One of my son’s favorite words is pivot. He heard it a lot during the election cycle and now uses it anytime he notices someone divert or spins from one topic of conversation to another. He is quick to point out the pivots of our family and friends and there were plenty to hear and take notice of over the holiday break with our families. He actually considers the pivots to be quite amusing. I believe they reveal a lot about people, their priorities, their motivations and their fears.
All this talk about pivots got me thinking about pivot-men though. You know, those individuals who are central to a team of any sort.
In our classrooms we are the pivot-men or pivot-women. We are the axis on which our classrooms spin. Our students’ worlds revolve around us at school. For an entire year, and even beyond, their success hinges on what we do in the classroom. It’s an awesome responsibility and pretty sobering as well. For years after they leave our classes our students will remember us as the cornerstone of long division, or ancient civilizations, or expository writing, whatever “thing” it is that they connect us to.
But, how many of us really ever stop to consider what we want to be the cornerstone of, what “thing” do we want to be remembered for twenty years ago?
Yesterday I read a post about one of my old teachers who had recently passed away. I read the little blurb about her teaching career and thought to myself yeah, that’s not what I remember her for. Sadly, for me, she was really just the cornerstone of cursive writing for me, the crux of easy note taking for the last 29 years. I am sure in her mind that is not exactly what she would want to be remembered for. It’s certainly not the only “thing” I would want to be remembered for by my students. So, I considered what do I want to be the cornerstone of? How have I been the pivot point in my classroom or in my work with teachers?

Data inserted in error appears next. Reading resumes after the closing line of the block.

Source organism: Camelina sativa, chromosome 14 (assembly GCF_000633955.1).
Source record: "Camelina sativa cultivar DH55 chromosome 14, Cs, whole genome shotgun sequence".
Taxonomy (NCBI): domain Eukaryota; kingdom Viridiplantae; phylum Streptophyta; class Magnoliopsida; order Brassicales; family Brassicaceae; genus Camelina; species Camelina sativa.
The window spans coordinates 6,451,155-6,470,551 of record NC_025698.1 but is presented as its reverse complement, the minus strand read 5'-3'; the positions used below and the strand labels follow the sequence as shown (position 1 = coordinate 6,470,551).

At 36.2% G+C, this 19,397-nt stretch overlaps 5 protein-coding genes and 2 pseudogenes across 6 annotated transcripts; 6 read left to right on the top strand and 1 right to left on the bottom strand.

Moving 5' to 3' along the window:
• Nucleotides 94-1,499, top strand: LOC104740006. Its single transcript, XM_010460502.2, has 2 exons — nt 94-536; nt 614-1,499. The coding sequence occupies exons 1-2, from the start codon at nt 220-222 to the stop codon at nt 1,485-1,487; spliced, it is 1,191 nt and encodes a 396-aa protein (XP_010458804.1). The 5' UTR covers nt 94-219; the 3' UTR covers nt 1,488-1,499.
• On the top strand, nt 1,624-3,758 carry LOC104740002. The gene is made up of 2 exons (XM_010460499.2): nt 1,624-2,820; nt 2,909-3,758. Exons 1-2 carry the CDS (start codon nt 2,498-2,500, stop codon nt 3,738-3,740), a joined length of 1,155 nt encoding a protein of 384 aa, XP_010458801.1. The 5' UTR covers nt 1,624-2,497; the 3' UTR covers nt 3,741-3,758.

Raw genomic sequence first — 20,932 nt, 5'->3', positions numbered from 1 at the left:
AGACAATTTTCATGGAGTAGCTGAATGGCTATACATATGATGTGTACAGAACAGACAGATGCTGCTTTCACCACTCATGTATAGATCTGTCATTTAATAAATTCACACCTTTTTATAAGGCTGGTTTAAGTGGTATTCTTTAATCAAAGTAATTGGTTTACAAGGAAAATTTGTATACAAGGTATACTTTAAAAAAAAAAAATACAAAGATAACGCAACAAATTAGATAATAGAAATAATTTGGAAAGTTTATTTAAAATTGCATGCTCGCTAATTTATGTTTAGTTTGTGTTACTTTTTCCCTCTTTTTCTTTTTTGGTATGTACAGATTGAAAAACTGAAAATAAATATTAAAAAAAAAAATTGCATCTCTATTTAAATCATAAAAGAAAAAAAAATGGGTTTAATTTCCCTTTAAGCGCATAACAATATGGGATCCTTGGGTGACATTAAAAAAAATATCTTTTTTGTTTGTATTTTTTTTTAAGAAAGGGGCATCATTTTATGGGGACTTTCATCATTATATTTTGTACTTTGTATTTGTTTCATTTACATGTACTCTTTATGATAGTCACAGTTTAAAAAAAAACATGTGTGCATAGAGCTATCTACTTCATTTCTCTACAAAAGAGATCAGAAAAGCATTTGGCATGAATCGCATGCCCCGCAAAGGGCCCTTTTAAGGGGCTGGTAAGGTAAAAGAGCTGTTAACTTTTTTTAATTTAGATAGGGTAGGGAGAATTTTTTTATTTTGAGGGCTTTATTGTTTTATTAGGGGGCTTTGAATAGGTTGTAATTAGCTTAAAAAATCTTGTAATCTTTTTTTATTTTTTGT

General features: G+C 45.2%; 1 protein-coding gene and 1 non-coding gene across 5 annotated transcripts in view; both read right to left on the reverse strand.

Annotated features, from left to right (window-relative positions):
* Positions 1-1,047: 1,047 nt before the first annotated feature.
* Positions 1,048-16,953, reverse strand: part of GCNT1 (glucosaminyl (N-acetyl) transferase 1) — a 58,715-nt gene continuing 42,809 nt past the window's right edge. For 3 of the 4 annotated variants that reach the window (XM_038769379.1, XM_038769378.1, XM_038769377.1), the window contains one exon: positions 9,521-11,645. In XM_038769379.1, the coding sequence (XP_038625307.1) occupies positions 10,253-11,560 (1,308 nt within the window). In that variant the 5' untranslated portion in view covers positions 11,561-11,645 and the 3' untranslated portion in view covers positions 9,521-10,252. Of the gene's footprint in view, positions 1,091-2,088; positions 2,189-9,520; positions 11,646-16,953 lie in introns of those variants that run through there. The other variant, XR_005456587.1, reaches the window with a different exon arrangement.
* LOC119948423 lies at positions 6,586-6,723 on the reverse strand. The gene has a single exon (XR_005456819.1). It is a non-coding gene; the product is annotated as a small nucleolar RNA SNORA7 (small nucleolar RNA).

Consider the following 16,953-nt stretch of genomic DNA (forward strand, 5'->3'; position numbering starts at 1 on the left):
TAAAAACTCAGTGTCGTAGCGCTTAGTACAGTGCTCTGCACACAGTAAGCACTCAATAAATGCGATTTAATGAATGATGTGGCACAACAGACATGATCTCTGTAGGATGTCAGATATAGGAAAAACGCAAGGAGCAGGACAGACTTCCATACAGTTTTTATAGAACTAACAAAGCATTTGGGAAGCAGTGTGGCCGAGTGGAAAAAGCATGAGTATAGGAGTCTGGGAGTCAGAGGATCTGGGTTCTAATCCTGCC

Guess what? None of my answers had anything to do with content or knowledge.
I would want to be the cornerstone of…
Movement, the teacher who hardly ever made kids sit in desks. The one who saw the forward momentum of each day.
The teacher whose world revolved around seeing the beauty in words and snuggling up with a good book
The cornerstone of belief, belief in the power of each person, or belief in ideals
The person whose core was risk-taking and kind words, small moments and creativity.
The teacher whose heart was support and equity.
The one who spun small connections and honored individualism and innovation.
The crazy lady whose world revolved around objects and cultural heritage and material culture.
The pivot-point of choice.
The cornerstone of cultivation.